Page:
On a recent visit to Boston, I had a chance to catch up with David Canter, the new Head of the RIA Segment at Fidelity Clearing & Custody Solutions. According to Canter, business is strong. “The big firms are getting bigger,” he says. While he acknowledged that smaller firms leveraging technology and running a tight ship can prosper, it seems clear that his primary focus is on larger firms.
“We are seeing the growth of true national firms,” Canter says. While the industry tends to focus on AUM, Canter says the real story is revenue growth. “A firm with $15 million in revenue used to be considered a very large firm, but now there are a substantial number of firms in the $30-$50 million revenue range.” He goes on to say that Fidelity is tracking approximately twenty firms with $50 million in revenue, and that we will see their first RIA with $75 million in revenue soon.
Canter is also very optimistic about eMoney: “Ed O’Brien and his team are doing an excellent job over there. eMoney is still a largely undiscovered jewel. It is a turnkey, future ready platform.”
eMoney ties in with another theme that Canter discussed with me: the client experience. Advisors need to go beyond wealth management, he says. Advisors need to do more to define what their value proposition is in this competitive environment, and from Canter’s perspective, advisors need to advance the client experience. He believes that eMoney is well positioned to help in that regard.
MULTI-CUSTODIAL PORTFOLIO MEASUREMENT
Fidelity is in the process of rolling out portfolio measurement this month. The initial release is for Fidelity assets only. Canter readily acknowledges that Fidelity must provide multi-custodial performance measurement, and it is scheduled for release in 2018. He expects this offering to be popular with advisors. It works, it will be competitively priced (no details yet), and it is offered by Fidelity, a large firm with the expertise and scale to support RIA firms of any size.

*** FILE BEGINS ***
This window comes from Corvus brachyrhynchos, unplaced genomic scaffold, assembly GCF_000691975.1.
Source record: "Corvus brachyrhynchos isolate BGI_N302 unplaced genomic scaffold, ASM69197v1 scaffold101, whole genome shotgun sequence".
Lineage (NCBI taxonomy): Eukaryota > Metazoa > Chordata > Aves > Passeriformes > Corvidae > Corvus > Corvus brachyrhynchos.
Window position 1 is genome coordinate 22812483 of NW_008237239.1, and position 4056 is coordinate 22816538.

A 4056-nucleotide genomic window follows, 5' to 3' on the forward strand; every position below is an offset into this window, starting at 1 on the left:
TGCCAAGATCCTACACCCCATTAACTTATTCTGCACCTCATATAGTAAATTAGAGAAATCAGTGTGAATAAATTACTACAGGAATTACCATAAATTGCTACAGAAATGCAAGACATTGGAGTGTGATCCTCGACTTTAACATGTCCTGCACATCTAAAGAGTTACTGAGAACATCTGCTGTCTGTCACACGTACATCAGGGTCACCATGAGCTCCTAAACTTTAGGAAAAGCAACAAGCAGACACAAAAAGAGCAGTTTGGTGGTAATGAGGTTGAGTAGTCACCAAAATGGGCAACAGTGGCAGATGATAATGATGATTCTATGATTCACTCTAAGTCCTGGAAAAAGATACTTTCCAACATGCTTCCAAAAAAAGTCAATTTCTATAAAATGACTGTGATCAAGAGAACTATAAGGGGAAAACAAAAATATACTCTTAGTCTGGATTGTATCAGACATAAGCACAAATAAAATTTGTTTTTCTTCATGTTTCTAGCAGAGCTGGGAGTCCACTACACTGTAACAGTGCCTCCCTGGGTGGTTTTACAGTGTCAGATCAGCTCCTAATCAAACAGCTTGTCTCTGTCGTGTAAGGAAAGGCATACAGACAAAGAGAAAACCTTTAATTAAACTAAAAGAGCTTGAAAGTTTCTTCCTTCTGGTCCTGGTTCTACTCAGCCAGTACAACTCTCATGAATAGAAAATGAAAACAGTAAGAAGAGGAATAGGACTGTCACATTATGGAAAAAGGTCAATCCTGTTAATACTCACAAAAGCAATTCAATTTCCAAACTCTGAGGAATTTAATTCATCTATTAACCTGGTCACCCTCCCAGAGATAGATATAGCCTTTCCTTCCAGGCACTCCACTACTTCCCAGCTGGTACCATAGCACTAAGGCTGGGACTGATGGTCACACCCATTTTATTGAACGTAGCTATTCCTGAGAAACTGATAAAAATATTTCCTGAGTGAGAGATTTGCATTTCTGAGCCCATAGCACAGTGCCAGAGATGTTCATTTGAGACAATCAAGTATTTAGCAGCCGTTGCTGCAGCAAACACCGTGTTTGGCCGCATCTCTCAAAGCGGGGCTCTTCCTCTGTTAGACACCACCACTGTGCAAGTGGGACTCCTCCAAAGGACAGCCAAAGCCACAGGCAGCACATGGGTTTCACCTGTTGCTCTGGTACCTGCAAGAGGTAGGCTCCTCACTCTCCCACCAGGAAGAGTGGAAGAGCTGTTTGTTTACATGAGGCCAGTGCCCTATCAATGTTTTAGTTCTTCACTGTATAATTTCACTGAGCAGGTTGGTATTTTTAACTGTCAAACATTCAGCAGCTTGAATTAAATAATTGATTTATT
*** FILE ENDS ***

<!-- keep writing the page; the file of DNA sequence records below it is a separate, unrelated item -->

While some advisors question the need for Fidelity and other custodians to offer software as a service (SaaS) to their clients, it intuitively makes sense. First, with the custodians now the arbiters of cost basis, a case can be made for combining the custody, trading and performance measurement on a single system. From a design perspective, it is highly efficient. There is also a business case to be made. Custodians are experiencing a declining revenue yield due to DOL and reduced equity ticket charges, so they are in search of new sources of revenue. Performance measurement, trading, rebalancing and investment metrics are all areas where Fidelity has considerable expertise. One could also argue that the more services Fidelity provides to an RIA, the stickier the relationship becomes.
SCALE AND EFFICIENCY: KEY FOR ADVISORS
It remains to be seen what percentage of advisors are willing to rely more heavily on a single custodian for additional services, but for many, particularly those who already do most their business with Fidelity, the pros will outweigh the cons.
When I asked Canter what else advisors should be thinking about in this increasingly competitive marketplace, he said advisors need to be more scalable and more efficient. How should they go about achieving those goals? “Advisors must be in command of their business metrics,” he said. According to Canter, all of the high performing firms that Fidelity works with are in full command of their business metrics, while many of the lower performing firms are not.
In his former role as Head of Practice Management and Consulting, Canter had a great deal of experience leaning what makes RIA firms successful. It appears that he is extremely well qualified to continue on with Fidelity in his new role.